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Our History


Wadhurst is a historic market town, granted a royal charter in 1253 and within the High Weald Area of Outstanding Natural Beauty. The landscape retains its mediæval character of small irregular-shaped fields and scattered farmsteads, often grazed by sheep. Oak and sweet chestnut dominate the wooded rolling hills and streams run red in places from iron ore in the local rock. Close by, Bewl Water, the largest body of fresh water in the south-east, is an active water sports centre. Wadhurst was also the location of the Last Great Prize Fight on 10th December 1863, when Englishman, Tom King, beat the American, John Heenan.

Walk along the High Street and you follow the line of an ancient trackway connecting prehistoric and Roman ironworking sites and communities. This became the old drovers’ road and, in 1767, the turnpike around which the village grew. Wadhurst centre still has over 25 buildings dating from between 1500 and 1800, and 40 traditional shops that attract people from outside the village. Untouched by the advent of steam in 1851 (the station is a mile away), major changes followed an RAF aeroplane crash in 1956.

Oak and iron formed the character of Wadhurst. It still has a working blacksmith and old converted forges, grand ironmasters’ homes and the Parish Church of St Peter & St Paul where can be seen the finest collection of iron memorial slabs in England, dating from 1617 to 1799. The Church also commemorates the fallen of the two World Wars.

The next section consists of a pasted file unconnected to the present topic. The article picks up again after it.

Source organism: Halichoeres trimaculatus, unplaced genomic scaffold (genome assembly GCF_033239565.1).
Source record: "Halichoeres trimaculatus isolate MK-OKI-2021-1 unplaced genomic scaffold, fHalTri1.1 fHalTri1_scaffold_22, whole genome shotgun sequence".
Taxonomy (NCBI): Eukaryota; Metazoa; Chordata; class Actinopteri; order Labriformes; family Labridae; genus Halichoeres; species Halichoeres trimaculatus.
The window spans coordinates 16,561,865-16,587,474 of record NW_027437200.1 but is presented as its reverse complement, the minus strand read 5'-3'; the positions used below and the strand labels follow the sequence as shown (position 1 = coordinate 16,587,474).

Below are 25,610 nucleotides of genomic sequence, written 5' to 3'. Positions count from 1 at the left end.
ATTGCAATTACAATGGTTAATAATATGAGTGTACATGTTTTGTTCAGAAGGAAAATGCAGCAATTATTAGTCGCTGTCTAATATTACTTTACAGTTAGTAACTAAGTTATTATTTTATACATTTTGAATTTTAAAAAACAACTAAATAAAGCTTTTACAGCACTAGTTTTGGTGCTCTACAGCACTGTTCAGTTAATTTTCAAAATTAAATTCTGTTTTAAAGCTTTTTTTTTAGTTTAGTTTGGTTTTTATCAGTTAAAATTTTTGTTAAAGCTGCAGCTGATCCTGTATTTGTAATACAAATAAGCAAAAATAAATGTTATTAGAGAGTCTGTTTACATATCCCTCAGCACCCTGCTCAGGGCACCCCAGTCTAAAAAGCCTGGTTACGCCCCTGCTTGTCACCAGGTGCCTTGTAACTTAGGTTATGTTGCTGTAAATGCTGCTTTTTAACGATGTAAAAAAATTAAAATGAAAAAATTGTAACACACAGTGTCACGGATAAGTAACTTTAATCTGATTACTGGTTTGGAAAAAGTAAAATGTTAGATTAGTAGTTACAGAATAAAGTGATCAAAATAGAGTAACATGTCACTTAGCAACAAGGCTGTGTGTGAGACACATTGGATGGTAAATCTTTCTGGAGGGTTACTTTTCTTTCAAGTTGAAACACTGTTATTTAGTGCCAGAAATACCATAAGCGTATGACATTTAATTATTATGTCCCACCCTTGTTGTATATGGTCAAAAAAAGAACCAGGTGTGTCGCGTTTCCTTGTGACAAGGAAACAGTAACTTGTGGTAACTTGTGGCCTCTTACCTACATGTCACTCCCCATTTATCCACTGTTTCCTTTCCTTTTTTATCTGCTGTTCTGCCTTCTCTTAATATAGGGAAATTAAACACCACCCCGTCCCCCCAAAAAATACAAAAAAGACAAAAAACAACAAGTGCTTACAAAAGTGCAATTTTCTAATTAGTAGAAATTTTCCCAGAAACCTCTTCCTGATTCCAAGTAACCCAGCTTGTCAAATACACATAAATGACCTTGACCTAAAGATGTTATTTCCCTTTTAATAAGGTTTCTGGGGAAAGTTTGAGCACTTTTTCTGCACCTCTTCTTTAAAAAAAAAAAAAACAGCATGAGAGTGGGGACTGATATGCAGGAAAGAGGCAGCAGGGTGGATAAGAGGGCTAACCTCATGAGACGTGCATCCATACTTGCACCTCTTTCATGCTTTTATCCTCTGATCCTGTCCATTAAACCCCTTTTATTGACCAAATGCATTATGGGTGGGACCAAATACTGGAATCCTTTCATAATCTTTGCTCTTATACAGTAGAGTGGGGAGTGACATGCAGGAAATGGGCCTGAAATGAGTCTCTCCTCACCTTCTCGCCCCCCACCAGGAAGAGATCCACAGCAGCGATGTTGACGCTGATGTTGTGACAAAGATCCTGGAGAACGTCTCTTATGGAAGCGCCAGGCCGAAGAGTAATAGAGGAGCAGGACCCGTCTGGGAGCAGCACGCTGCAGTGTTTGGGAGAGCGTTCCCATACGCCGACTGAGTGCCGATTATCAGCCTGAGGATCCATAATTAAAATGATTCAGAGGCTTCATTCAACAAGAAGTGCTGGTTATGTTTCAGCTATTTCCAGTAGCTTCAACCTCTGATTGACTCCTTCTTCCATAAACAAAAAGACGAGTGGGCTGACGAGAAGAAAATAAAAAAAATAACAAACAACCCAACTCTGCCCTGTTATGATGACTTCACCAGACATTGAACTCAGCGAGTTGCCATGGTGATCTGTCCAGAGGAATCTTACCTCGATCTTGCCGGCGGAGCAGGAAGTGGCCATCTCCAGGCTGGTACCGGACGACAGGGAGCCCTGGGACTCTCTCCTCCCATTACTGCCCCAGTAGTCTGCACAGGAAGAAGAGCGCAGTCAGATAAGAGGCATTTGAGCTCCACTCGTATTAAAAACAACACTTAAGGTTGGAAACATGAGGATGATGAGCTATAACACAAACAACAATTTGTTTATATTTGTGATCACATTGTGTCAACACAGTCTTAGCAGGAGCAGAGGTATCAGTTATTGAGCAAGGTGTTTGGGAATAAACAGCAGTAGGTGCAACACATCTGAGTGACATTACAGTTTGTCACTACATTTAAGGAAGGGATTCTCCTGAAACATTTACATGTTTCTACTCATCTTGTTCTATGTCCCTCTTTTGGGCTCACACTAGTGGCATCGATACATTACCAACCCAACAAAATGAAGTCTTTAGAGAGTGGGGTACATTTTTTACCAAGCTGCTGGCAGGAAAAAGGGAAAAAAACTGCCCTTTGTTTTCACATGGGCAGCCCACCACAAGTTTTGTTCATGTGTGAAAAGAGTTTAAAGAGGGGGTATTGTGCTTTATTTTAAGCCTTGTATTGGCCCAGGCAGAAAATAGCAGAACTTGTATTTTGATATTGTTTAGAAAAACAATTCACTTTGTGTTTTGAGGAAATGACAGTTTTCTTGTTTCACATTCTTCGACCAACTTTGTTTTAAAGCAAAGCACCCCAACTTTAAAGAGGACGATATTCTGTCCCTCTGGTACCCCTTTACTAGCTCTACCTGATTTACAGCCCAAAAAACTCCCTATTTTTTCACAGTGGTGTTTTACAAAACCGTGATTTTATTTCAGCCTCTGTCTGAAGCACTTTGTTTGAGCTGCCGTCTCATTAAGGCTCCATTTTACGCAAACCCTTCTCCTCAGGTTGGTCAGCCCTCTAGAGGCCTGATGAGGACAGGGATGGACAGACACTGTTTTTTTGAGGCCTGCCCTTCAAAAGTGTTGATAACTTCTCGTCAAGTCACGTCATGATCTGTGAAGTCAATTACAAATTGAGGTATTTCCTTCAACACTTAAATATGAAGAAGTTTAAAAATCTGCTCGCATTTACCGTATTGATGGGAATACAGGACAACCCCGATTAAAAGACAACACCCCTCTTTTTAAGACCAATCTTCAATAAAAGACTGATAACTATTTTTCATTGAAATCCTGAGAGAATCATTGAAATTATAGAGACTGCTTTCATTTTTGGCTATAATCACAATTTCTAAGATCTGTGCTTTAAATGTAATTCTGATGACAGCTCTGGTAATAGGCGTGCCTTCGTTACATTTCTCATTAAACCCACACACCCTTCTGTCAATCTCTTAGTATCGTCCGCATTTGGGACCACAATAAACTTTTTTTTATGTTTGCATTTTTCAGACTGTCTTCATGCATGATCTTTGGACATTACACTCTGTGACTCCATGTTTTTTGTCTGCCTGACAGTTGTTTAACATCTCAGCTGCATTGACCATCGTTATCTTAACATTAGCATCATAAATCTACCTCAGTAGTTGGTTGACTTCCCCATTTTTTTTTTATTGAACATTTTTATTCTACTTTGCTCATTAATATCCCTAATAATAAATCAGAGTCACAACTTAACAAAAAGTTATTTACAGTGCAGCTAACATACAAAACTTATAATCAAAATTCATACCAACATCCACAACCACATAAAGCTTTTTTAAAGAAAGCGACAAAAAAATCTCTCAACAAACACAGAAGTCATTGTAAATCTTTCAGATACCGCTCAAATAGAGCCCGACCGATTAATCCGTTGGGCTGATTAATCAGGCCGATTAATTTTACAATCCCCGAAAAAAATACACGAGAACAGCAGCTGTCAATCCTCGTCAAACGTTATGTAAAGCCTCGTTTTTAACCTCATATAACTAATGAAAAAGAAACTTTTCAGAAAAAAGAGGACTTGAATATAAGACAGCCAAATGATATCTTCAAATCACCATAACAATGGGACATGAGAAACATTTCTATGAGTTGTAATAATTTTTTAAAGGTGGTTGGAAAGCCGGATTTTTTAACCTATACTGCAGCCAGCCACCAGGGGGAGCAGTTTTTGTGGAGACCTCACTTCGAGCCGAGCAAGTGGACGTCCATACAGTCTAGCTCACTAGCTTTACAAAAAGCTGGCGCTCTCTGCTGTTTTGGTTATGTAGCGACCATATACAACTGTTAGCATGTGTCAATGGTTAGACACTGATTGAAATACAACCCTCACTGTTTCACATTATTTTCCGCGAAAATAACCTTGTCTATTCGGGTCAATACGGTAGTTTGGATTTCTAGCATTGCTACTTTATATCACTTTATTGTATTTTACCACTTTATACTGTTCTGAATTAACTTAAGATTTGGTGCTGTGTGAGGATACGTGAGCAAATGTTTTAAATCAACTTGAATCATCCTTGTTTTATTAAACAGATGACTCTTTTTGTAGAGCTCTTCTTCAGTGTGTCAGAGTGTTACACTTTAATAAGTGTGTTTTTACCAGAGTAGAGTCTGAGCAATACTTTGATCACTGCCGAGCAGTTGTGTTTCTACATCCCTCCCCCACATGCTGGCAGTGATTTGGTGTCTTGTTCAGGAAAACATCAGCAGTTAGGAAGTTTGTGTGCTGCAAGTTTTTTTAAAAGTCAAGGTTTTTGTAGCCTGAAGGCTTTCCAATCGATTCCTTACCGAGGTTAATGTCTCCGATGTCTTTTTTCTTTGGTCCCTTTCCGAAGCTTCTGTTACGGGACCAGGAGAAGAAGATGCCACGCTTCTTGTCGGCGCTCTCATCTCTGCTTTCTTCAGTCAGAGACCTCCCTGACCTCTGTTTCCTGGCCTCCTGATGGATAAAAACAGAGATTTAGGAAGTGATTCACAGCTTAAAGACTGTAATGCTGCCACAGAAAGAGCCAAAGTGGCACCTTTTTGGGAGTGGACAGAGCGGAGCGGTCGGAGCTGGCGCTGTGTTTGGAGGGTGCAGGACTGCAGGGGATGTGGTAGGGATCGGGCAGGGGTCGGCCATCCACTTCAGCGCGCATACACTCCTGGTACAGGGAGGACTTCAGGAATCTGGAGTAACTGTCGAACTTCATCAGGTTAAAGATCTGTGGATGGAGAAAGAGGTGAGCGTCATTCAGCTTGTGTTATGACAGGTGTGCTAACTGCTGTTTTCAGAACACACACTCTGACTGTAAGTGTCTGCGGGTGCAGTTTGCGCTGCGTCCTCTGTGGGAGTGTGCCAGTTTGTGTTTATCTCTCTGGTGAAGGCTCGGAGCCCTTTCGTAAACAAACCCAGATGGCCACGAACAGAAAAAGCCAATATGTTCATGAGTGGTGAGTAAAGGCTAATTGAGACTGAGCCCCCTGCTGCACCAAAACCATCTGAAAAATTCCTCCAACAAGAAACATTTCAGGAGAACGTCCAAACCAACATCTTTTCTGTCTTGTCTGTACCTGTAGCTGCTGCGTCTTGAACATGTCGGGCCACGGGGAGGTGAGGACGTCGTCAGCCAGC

Local oak was used to build great wooden warships at Chatham Dockyard. It is said that oak from the Whiligh estate in Wadhurst forms the hammer-beam roof of Westminster Hall, commissioned in 1393 by King Richard II; it was certainly used to rebuild it after its bombing in the 2nd World War.


Our current site was originally built before the 2nd World War as a secondary school, it became a primary school in 1963. The old milestone beside the hedge shows it is XLV (45) miles from London.


This mostly 13th/14th Century Parish Church is notable for having more iron memorial slabs than any other Church in England. Many of them are fascinating to read. To the left of the porch door as you enter is the list of past incumbents including the deeply unpopular vicar who was “intruded” (imposed on Wadhurst) during the period of the Commonwealth in order to preach in a Puritan style. To the right of the base of the tower, find the defaced coat of arms which may have been removed by unhappy residents who found out that the gentleman in question (Legas) had supplied cannon to the enemy, the French. The 11th Century tower is the oldest part of the Church; the metal screen with its symbolic emblems of Sussex was installed in 1957. Note the Victorian stained-glass window above the altar dedicated to John Foley, the vicar for 40 years, then look at the other windows around you in the chancel and see his family’s tragic history. Find also the Church’s connection with the actor, Benedict Cumberbatch.

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